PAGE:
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A recent discovery revealed that one of the most prevalent network protocols is susceptible to a novel exploit that can grant unauthorized access to various environments, encompassing industrial controllers, telecommunication services, ISPs, and diverse enterprise networks.

Abbreviated for Remote Authentication Dial-In User Service, RADIUS traces its roots back to the era of dial-up Internet and network connectivity via public switched telephone networks. Since then, it has retained its position as the standard for lightweight authentication and is integrated into almost all switches, routers, access points, and VPN concentrators manufactured in the last twenty years. Despite its early inception, RADIUS remains an indispensable tool for overseeing client-server interactions regarding:

  • VPN accessibility
  • DSL and Fiber to the Home linkages provided by ISPs,
  • Wi-Fi and 802.1X validation
  • 2G and 3G cell roaming
  • 5G Data Network Name validation
  • Mobile data offloading
  • Validation across private APNs for establishing connections between mobile devices and corporate networks
  • Validation for critical infrastructure management devices
  • Eduroam and OpenRoaming Wi-Fi

RADIUS ensures a seamless connection between clients—commonly routers, switches, or similar appliances that offer network access—and a central RADIUS server, which operates as the guardian for user authentication and access guidelines. The primary objective of RADIUS is to coordinate centralized authentication, authorization, and accounting management for remote logins.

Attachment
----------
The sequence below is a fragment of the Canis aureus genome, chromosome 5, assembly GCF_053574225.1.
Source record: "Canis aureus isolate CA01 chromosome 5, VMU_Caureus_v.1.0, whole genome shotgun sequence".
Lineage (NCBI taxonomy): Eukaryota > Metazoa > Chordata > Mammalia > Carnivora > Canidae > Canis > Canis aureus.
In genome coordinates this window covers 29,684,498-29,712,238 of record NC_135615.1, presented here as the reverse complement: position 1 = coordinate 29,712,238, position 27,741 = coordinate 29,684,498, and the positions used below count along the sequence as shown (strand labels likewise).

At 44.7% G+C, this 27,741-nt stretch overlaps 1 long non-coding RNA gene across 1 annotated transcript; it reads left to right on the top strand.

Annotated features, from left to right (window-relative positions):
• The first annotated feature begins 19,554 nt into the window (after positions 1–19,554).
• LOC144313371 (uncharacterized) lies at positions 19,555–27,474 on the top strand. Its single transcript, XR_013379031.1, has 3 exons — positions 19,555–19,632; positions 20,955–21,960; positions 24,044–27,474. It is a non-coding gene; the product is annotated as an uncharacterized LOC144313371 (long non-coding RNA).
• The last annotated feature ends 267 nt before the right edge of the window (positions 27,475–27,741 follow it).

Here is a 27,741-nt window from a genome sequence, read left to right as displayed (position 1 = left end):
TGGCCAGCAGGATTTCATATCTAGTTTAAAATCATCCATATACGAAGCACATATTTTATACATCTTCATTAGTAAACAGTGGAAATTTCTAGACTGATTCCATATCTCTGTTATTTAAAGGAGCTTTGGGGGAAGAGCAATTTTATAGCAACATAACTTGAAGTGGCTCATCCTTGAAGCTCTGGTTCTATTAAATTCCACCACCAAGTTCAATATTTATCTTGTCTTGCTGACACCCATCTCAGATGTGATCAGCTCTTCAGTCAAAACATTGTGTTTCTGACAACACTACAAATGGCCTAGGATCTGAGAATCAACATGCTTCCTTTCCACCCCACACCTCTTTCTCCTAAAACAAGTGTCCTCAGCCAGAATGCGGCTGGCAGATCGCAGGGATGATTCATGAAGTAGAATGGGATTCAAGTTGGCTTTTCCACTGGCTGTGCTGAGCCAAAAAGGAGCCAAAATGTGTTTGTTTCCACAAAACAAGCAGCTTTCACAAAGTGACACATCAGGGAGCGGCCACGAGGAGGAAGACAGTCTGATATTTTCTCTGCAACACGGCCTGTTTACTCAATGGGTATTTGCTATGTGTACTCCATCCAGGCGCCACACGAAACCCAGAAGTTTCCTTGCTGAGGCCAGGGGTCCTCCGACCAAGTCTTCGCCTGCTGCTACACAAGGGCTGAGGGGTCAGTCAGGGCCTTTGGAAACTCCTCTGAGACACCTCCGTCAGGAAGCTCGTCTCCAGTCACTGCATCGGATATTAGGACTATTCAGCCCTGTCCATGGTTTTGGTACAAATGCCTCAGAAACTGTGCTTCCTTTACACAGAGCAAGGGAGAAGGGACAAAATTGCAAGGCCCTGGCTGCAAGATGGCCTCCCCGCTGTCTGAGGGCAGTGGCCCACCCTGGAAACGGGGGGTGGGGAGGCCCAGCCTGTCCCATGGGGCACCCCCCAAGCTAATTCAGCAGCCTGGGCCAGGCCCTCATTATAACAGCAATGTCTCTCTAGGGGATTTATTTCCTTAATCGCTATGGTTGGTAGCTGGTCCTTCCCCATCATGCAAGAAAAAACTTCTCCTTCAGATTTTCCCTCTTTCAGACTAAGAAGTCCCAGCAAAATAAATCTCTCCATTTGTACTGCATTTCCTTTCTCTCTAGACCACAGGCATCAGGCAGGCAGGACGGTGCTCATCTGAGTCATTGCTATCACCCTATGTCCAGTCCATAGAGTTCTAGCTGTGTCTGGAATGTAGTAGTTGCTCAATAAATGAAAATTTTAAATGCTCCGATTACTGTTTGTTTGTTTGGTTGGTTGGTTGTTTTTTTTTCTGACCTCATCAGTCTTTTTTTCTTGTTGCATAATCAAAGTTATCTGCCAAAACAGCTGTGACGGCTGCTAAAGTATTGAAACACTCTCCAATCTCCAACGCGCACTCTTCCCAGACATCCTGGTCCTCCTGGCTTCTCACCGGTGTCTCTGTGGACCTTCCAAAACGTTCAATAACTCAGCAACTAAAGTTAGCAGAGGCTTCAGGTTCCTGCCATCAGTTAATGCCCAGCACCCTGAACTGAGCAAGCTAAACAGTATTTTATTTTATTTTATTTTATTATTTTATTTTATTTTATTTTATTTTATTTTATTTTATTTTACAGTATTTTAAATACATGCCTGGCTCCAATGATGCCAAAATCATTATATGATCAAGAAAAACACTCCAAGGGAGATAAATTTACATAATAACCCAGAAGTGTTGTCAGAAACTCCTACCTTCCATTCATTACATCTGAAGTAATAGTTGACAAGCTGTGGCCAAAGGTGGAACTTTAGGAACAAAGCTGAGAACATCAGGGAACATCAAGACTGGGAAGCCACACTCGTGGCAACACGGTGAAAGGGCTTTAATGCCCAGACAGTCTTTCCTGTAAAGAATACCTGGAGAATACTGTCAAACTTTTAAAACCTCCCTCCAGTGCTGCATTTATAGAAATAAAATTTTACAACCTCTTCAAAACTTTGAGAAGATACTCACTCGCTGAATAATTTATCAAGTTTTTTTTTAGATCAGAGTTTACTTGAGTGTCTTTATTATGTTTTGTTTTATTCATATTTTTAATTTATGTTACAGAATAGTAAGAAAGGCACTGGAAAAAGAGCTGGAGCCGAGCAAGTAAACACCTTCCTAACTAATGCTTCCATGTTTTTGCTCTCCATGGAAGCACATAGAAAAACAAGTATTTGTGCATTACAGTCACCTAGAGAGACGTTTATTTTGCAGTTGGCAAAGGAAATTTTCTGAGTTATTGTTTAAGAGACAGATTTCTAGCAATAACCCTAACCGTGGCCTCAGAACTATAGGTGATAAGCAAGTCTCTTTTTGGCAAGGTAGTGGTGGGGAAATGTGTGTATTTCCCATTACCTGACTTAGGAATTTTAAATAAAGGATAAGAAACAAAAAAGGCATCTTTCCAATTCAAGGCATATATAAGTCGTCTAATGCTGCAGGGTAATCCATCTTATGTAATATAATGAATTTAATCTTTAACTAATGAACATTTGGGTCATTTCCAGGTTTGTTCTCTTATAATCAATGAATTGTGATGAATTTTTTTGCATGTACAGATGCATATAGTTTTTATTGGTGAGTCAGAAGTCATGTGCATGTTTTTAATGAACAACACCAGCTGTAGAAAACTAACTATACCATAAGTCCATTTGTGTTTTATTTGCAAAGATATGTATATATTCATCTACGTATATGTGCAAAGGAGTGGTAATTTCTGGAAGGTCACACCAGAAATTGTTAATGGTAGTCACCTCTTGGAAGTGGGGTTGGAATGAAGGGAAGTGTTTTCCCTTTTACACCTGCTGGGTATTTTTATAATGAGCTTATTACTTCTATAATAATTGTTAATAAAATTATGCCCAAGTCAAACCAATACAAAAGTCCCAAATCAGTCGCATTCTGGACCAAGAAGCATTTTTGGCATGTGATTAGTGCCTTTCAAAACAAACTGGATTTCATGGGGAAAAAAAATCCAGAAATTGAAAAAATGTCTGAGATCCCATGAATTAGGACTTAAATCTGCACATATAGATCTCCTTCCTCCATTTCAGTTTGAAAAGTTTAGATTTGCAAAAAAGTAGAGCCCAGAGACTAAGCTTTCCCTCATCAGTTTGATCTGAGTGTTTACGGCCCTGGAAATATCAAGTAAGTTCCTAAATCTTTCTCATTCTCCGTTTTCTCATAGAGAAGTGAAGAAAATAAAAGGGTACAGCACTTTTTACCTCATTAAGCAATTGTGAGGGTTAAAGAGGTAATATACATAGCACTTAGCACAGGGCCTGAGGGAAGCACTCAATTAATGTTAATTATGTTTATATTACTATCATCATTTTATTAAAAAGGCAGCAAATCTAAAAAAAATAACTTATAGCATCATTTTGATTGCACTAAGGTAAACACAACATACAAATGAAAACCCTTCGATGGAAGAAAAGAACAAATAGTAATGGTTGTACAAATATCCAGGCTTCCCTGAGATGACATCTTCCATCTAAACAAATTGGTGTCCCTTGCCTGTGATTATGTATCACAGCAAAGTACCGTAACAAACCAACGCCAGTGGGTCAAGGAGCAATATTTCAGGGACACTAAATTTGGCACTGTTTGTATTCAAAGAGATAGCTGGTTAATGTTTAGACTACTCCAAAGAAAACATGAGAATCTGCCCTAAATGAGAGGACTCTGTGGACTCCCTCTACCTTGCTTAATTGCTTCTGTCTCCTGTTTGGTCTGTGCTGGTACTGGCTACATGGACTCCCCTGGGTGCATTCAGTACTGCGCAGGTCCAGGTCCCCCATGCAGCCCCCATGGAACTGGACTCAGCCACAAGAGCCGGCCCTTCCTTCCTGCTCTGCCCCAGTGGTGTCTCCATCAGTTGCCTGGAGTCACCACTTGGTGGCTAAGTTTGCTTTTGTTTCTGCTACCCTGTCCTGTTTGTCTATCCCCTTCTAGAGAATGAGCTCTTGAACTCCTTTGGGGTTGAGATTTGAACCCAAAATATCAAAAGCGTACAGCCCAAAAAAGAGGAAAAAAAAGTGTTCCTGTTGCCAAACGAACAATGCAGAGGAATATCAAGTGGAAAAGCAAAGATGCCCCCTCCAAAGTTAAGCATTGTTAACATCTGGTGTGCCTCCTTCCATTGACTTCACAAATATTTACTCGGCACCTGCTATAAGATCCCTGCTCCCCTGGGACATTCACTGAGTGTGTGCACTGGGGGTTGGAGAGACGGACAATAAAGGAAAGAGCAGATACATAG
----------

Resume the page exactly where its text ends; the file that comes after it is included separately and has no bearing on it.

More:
Initially formulated in 1991 by a firm named Livingston Enterprises, RADIUS was acknowledged as an official standard by the Internet Engineering Task Force in 1997, with subsequent updates three years later. While some vendors support a draft proposal advocating the transmission of RADIUS traffic within a TLS-encrypted session, many devices employing the protocol merely dispatch packets openly via UDP (User Datagram Protocol).


A more detailed illustration of RADIUS using Password Authentication Protocol over UDP.
Enlarge / A more detailed illustration of RADIUS using Password Authentication Protocol over UDP.

Goldberg et al.

Do-it-yourself validation using MD5? Seriously?

Since 1994, RADIUS has implemented an improvised, original usage of the MD5 hash function. Initially conceived in 1991 and embraced by the IETF in 1992, MD5 essentially served as a prevalent hash function for creating “message digests” translating diverse inputs such as numbers, text, or binary files into a fixed 16-byte output.

For a cryptographic hash function, the emergence of two inputs producing the same output should be computationally infeasible for an attacker. However, MD5’s structural weaknesses came to light fairly quickly: Signs indicated that the function might be more prone to attacker-induced collisions than initially perceived, permitting assailants to formulate two distinct inputs generating identical outputs. These doubts were formally confirmed in a publication released in 2004 by researchers Xiaoyun Wang and Hongbo Yu, and refined further in a study published three years subsequently.